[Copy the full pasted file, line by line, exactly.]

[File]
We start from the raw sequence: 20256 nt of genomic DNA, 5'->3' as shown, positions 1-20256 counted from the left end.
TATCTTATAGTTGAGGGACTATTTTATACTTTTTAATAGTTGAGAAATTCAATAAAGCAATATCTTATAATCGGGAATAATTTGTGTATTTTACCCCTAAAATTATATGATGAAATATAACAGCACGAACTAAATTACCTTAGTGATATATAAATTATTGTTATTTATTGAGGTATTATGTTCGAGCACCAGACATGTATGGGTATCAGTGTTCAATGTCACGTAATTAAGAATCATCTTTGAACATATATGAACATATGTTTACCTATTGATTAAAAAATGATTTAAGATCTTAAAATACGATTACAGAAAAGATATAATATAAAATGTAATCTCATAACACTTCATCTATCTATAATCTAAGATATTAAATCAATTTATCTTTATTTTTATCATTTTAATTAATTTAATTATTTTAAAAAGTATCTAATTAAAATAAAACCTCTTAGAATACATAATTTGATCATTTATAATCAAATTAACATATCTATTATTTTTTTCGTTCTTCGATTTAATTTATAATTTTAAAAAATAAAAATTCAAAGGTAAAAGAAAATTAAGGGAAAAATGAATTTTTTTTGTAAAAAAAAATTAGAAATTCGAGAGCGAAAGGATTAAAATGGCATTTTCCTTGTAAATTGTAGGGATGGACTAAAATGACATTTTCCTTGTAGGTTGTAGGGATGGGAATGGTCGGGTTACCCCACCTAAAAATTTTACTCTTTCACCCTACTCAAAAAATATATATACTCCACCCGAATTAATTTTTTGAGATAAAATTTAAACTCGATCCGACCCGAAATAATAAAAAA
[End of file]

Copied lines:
We start from the raw sequence: 20256 nt of genomic DNA, 5'->3' as shown, positions 1-20256 counted from the left end.
TATCTTATAGTTGAGGGACTATTTTATACTTTTTAATAGTTGAGAAATTCAATAAAGCAATATCTTATAATCGGGAATAATTTGTGTATTTTACCCCTAAAATTATATGATGAAATATAACAGCACGAACTAAATTACCTTAGTGATATATAAATTATTGTTATTTATTGAGGTATTATGTTCGAGCACCAGACATGTATGGGTATCAGTGTTCAATGTCACGTAATTAAGAATCATCTTTGAACATATATGAACATATGTTTACCTATTGATTAAAAAATGATTTAAGATCTTAAAATACGATTACAGAAAAGATATAATATAAAATGTAATCTCATAACACTTCATCTATCTATAATCTAAGATATTAAATCAATTTATCTTTATTTTTATCATTTTAATTAATTTAATTATTTTAAAAAGTATCTAATTAAAATAAAACCTCTTAGAATACATAATTTGATCATTTATAATCAAATTAACATATCTATTATTTTTTTCGTTCTTCGATTTAATTTATAATTTTAAAAAATAAAAATTCAAAGGTAAAAGAAAATTAAGGGAAAAATGAATTTTTTTTGTAAAAAAAAATTAGAAATTCGAGAGCGAAAGGATTAAAATGGCATTTTCCTTGTAAATTGTAGGGATGGACTAAAATGACATTTTCCTTGTAGGTTGTAGGGATGGGAATGGTCGGGTTACCCCACCTAAAAATTTTACTCTTTCACCCTACTCAAAAAATATATATACTCCACCCGAATTAATTTTTTGAGATAAAATTTAAACTCGATCCGACCCGAAATAATAAAAAA